Originally published under the name of Nancy Cabot in the 1930's
Above created by Barbara Black

I modified mine by choosing a solid border instead of a Saw-tooth, and using a white print for the background instead of a more solid white:

Ms. Black goes on to create another border with the applique border motifs from the original Patchwork Barn pattern, and turned the whole piece into a wall hanging -- very pretty, but not my cuppa!

Here's how mine looks once I began to surround it with sashing and the 6" (finished) blocks that form the body of the quilt:

And here's the top lying on the guest room bed.  You can see that it needs a couple more rows -- one on each side -- to make it wide enough.  Then there will be at least one solid-colour border to finish it off.

So... I am creating 18 more of the original blocks, and 4 that are different.  Here are several of those additional blocks, stacked and ready to sew into rows:

The good news about this, is that I'm really using up my red, white and black fabric scraps -- along with a bit of a dusty pink and some grey.

The bad news is...that I might run out of "darks" (red and black) by the time I get to the outer borders!'s true.  You can work hard to use up your fabric scraps, but you usually end up adding to them because you have to buy more fabric to finish the project!  (The same goes for knitting and crochet stashes.  Sigh.)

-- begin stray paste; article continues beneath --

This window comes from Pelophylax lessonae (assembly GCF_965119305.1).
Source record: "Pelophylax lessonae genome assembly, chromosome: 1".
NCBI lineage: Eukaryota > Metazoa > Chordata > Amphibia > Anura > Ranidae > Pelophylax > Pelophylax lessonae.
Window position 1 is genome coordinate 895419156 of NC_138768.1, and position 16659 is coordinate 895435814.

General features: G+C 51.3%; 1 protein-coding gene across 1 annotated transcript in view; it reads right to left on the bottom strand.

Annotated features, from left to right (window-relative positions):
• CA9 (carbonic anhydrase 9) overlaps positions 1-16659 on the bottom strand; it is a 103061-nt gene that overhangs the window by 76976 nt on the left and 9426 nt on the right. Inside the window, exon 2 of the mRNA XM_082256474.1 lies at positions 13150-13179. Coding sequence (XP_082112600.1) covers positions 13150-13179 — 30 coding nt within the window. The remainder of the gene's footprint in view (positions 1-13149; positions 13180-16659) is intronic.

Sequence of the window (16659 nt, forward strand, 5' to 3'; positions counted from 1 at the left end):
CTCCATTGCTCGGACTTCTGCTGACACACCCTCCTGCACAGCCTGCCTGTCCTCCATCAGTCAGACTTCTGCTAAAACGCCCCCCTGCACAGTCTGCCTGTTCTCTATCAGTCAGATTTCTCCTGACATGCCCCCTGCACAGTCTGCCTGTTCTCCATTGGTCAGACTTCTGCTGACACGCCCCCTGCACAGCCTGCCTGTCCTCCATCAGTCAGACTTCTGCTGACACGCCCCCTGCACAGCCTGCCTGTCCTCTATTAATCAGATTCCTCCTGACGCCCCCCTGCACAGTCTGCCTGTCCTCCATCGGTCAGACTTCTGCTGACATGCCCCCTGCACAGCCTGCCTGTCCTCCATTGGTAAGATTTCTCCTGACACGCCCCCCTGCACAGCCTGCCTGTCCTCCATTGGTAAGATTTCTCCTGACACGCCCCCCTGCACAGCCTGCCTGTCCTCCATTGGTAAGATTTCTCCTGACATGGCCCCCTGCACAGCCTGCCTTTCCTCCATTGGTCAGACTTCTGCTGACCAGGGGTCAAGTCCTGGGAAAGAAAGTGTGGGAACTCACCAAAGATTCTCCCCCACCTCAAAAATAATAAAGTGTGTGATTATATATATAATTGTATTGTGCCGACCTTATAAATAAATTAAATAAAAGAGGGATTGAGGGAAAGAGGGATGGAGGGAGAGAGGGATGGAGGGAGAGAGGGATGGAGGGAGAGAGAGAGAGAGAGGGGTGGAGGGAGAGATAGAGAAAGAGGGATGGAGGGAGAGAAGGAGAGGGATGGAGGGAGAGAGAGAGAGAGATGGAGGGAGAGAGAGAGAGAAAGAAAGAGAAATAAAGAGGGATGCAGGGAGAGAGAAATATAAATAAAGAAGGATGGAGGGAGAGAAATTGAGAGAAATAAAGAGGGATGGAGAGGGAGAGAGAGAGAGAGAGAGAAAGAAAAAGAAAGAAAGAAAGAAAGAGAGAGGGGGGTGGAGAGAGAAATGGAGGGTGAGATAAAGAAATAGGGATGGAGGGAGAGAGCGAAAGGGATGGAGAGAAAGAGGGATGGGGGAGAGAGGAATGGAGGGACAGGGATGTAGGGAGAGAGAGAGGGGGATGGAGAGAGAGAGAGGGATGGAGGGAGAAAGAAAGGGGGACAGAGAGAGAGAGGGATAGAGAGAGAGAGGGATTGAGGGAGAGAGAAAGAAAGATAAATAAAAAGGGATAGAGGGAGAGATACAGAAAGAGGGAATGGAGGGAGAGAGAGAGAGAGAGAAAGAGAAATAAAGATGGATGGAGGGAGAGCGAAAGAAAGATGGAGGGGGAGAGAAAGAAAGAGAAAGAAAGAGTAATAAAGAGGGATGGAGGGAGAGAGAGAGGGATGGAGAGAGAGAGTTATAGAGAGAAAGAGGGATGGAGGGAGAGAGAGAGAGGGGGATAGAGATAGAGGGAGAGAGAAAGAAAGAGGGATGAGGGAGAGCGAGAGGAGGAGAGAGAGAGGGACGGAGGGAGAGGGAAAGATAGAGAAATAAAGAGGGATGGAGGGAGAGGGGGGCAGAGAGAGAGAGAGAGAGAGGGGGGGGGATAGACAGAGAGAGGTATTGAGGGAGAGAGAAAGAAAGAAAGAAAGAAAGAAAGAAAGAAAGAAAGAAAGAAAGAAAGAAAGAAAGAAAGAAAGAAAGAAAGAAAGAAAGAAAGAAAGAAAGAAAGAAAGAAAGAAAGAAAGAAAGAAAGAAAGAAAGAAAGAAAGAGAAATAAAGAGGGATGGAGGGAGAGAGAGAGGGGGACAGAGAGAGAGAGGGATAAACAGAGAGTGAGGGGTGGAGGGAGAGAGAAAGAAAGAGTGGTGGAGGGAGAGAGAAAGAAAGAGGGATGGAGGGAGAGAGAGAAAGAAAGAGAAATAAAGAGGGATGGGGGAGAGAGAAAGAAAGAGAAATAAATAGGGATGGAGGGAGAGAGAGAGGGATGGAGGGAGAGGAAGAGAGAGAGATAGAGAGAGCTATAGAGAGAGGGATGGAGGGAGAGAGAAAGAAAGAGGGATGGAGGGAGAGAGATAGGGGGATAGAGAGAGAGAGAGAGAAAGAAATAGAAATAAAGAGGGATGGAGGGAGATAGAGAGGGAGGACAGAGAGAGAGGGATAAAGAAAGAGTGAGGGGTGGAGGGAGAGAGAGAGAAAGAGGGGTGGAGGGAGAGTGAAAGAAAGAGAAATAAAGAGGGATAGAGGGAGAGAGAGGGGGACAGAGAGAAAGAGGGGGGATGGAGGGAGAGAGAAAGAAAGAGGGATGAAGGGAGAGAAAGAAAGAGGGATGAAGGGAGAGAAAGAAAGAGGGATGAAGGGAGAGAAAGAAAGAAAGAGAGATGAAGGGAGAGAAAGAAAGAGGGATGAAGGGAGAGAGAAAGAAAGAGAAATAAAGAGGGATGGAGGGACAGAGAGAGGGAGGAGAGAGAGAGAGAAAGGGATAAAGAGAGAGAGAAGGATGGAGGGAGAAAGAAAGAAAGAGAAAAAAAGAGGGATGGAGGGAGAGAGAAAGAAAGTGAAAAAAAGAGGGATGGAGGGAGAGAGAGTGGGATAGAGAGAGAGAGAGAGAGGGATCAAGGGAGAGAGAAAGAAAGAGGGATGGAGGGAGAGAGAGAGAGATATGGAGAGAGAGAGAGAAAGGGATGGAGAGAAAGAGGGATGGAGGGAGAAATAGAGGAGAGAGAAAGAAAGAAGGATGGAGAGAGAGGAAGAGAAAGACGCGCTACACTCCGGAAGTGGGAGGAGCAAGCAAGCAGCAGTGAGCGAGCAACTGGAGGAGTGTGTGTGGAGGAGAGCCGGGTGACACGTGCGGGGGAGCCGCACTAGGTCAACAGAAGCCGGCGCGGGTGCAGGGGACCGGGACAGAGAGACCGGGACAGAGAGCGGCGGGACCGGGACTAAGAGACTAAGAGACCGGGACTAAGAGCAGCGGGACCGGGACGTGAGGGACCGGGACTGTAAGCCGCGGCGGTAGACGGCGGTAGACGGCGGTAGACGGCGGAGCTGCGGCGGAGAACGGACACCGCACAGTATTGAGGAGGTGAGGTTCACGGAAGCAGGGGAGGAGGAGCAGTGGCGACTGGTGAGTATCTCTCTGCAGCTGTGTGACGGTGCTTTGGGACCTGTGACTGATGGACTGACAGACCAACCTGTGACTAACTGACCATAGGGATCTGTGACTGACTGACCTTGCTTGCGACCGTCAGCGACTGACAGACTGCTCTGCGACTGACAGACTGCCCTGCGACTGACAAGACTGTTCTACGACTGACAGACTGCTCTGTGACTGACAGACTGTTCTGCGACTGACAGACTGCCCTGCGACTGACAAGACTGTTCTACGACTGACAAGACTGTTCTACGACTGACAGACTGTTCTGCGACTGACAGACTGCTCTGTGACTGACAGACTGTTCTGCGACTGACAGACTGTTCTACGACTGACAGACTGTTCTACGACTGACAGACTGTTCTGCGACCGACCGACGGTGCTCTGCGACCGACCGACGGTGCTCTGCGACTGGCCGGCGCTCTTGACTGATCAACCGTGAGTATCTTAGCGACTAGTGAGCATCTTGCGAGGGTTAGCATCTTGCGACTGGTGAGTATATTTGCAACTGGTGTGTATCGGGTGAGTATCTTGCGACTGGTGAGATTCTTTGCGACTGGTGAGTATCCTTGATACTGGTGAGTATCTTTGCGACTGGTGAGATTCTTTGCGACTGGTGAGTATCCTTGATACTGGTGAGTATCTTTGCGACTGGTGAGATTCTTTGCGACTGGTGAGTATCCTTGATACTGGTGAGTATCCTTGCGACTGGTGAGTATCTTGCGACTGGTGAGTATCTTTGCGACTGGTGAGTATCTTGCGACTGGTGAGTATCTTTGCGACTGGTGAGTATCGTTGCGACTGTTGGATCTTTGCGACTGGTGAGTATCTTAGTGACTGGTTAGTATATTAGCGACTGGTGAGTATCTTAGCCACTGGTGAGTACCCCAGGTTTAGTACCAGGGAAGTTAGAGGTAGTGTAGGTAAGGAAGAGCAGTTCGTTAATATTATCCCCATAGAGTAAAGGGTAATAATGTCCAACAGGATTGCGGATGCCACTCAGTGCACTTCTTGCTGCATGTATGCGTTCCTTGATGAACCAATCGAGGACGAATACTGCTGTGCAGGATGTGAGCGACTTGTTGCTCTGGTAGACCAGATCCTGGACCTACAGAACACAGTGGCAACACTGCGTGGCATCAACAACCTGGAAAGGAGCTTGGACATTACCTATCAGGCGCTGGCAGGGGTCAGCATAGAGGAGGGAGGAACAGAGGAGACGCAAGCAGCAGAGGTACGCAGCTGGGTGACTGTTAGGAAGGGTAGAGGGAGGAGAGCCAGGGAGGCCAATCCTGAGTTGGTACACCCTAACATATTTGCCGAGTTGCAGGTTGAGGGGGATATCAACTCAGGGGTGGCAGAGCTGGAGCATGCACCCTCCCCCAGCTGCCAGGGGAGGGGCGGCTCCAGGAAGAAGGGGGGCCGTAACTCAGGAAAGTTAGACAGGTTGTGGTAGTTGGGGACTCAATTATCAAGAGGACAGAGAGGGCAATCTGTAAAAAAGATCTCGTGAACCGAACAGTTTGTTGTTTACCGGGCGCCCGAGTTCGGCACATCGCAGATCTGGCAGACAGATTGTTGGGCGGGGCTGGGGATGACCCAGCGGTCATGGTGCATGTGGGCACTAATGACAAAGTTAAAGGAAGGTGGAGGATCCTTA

This quilt is destined for my guest room...but, like the sewing-themed top (above), it'll take me a while to have them quilted.  These tops -- IMHO -- didn't lend themselves to a "quilt-in-sections" approach.  While my new machine has a wider harp, I'm still loathe to quilt a top this large here at home.

Besides the actual quilting, my other stumbling block is trying to sandwich anything this size in limited floor space.  In the summer, I can make large sandwiches in my Outdoor Studio, but at this time of year...there's just no room!  Thus these two tops will have to wait till I either can afford the long-arm again OR June rolls around and I can assemble them outdoors and quilt them myself!

What's next?  More piecer madness?

Well...Bonnie Hunter's next mystery has just been announced, so that will take some consideration.  And I still have to finish last year's -- "On Ringo Lake".  All the blocks are finished; it's just assembling the top that's needed.  And that one is very large, so it definitely will go under a long arm!

But in the thick of this, one of those Calls (the ASA) has a fast-approaching deadline, and there are Christmas gifts on the knitting needles so...

As soon as I sign off, you'll be finding me in the Sewdio.  For ongoing encouragement and inspiration, I'm linking this to Nina-Marie's Off the Wall Friday -- and I wish you a happy weekend!

1 comment:

Kate said...

You have been very busy! Some long arm Quilters will bast a quilt for you, for much less than the price of quilting it. You might want to ask. I can borrow tables at the church to baste my quilts, while the church group is quilting.